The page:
If you are like me, you have been watching the 3D printer space with much enthusiasm in anticipation of the moment when consumer-friendly 3D printers make their way to market at a price Joe Public can truly afford.
There has definitely been some traction in achieving that goal. Makerbot, the best-known maker of 3D printers for enthusiasts, has been steadily releasing models that raise the functionality and appeal more to the mainstream. And we recently reported on 3D Systems putting its stake in the ground with the Cube, its $1,299 consumer 3D printer offering.
Now there's a new kid on the consumer 3D printer block: Solidoodle, founded by Sam Cervantes, a former aerospace engineer who served a stint at MakerBot. His startup has just released its self-named printer, with a base price of $499.
The $499 Solidoodle is fully assembled and supports a slightly bigger build area (six inches cubed) than its predecessor. (Source: Solidoodle)
The second version of the pre-assembled printer has been refined to offer a bigger build area (six inches cubed, where the original model sported four inches cubed), and it weighs just 17 pounds. The technology, according to specs on the Website, is Fused Filament Fabrication (FFF) -- another way of saying Thermoplastic Extrusion -- and it uses a 1.75mm plastic filament (ABS recommended), which costs $45 for a two-pound spool.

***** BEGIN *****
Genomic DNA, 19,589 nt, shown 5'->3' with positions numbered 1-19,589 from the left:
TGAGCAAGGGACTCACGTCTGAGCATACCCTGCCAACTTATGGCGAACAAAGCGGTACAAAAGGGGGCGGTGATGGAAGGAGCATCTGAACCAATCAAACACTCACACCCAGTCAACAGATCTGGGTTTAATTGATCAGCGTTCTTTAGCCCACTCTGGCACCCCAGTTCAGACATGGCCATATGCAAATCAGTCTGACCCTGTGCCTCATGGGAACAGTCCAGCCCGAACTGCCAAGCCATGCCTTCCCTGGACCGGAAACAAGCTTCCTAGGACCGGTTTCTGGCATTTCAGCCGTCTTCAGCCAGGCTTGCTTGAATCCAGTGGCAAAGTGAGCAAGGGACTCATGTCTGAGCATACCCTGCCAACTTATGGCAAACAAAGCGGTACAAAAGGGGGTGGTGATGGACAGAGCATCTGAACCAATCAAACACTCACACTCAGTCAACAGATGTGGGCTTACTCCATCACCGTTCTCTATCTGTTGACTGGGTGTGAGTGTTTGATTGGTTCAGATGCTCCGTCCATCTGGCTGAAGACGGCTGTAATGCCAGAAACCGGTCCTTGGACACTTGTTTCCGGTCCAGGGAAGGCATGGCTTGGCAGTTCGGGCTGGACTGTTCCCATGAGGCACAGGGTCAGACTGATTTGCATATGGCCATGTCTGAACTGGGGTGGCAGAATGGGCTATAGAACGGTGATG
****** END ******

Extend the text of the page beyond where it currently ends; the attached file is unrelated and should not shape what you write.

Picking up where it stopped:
Solidoodle is based on the RepRap Sanguinololu v1.3a Electronics open-source 3D printer project. Accuracy, according to the documentation, is about 0.3mm (layer height) or 84dpi, but officials say it's possible to achieve 0.1mm in some cases. Cervantes says the printer software can accept models from any design tool that produces an STL file, meaning that it could be used with most popular CAD programs.
In a video explaining the product (shown below), Cervantes said his company's goal is to make 3D printers more affordable and easier to use than before. So far, the unit's been put to work to output everything from children's toys, popular household items, and architectural models to what Cervantes said is the favorite print: the bottle opener.